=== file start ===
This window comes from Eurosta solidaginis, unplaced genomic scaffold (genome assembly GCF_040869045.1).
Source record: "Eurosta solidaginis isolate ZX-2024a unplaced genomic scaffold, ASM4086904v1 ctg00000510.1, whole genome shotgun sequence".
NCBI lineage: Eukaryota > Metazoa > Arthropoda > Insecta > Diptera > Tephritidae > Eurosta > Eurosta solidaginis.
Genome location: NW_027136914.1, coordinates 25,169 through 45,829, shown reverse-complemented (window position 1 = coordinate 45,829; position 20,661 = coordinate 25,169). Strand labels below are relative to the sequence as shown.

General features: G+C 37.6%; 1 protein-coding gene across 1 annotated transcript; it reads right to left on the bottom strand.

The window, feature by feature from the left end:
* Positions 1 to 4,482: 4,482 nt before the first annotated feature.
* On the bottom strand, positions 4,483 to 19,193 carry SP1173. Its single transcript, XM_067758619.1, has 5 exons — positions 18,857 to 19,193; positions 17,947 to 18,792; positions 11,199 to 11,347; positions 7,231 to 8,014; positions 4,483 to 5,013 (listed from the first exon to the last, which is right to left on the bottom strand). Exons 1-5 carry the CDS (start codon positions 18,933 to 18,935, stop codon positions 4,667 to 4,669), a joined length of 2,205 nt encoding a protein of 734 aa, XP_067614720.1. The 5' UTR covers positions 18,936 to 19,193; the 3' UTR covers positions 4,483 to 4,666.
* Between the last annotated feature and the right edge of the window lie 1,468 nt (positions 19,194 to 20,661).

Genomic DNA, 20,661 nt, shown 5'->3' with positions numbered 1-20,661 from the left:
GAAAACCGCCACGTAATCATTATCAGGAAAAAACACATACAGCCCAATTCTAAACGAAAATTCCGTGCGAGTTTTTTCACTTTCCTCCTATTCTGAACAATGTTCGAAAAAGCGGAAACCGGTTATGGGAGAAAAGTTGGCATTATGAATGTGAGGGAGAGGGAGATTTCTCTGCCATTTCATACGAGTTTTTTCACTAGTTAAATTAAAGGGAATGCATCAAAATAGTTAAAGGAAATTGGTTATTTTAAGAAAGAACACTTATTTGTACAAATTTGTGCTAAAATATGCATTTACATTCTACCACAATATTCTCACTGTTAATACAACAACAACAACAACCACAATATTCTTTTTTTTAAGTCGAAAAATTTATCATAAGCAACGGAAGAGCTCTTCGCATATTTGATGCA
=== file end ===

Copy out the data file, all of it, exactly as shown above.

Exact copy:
This window comes from Eurosta solidaginis, unplaced genomic scaffold (genome assembly GCF_040869045.1).
Source record: "Eurosta solidaginis isolate ZX-2024a unplaced genomic scaffold, ASM4086904v1 ctg00000510.1, whole genome shotgun sequence".
NCBI lineage: Eukaryota > Metazoa > Arthropoda > Insecta > Diptera > Tephritidae > Eurosta > Eurosta solidaginis.
Genome location: NW_027136914.1, coordinates 25,169 through 45,829, shown reverse-complemented (window position 1 = coordinate 45,829; position 20,661 = coordinate 25,169). Strand labels below are relative to the sequence as shown.

General features: G+C 37.6%; 1 protein-coding gene across 1 annotated transcript; it reads right to left on the bottom strand.

The window, feature by feature from the left end:
* Positions 1 to 4,482: 4,482 nt before the first annotated feature.
* On the bottom strand, positions 4,483 to 19,193 carry SP1173. Its single transcript, XM_067758619.1, has 5 exons — positions 18,857 to 19,193; positions 17,947 to 18,792; positions 11,199 to 11,347; positions 7,231 to 8,014; positions 4,483 to 5,013 (listed from the first exon to the last, which is right to left on the bottom strand). Exons 1-5 carry the CDS (start codon positions 18,933 to 18,935, stop codon positions 4,667 to 4,669), a joined length of 2,205 nt encoding a protein of 734 aa, XP_067614720.1. The 5' UTR covers positions 18,936 to 19,193; the 3' UTR covers positions 4,483 to 4,666.
* Between the last annotated feature and the right edge of the window lie 1,468 nt (positions 19,194 to 20,661).

Genomic DNA, 20,661 nt, shown 5'->3' with positions numbered 1-20,661 from the left:
GAAAACCGCCACGTAATCATTATCAGGAAAAAACACATACAGCCCAATTCTAAACGAAAATTCCGTGCGAGTTTTTTCACTTTCCTCCTATTCTGAACAATGTTCGAAAAAGCGGAAACCGGTTATGGGAGAAAAGTTGGCATTATGAATGTGAGGGAGAGGGAGATTTCTCTGCCATTTCATACGAGTTTTTTCACTAGTTAAATTAAAGGGAATGCATCAAAATAGTTAAAGGAAATTGGTTATTTTAAGAAAGAACACTTATTTGTACAAATTTGTGCTAAAATATGCATTTACATTCTACCACAATATTCTCACTGTTAATACAACAACAACAACAACCACAATATTCTTTTTTTTAAGTCGAAAAATTTATCATAAGCAACGGAAGAGCTCTTCGCATATTTGATGCA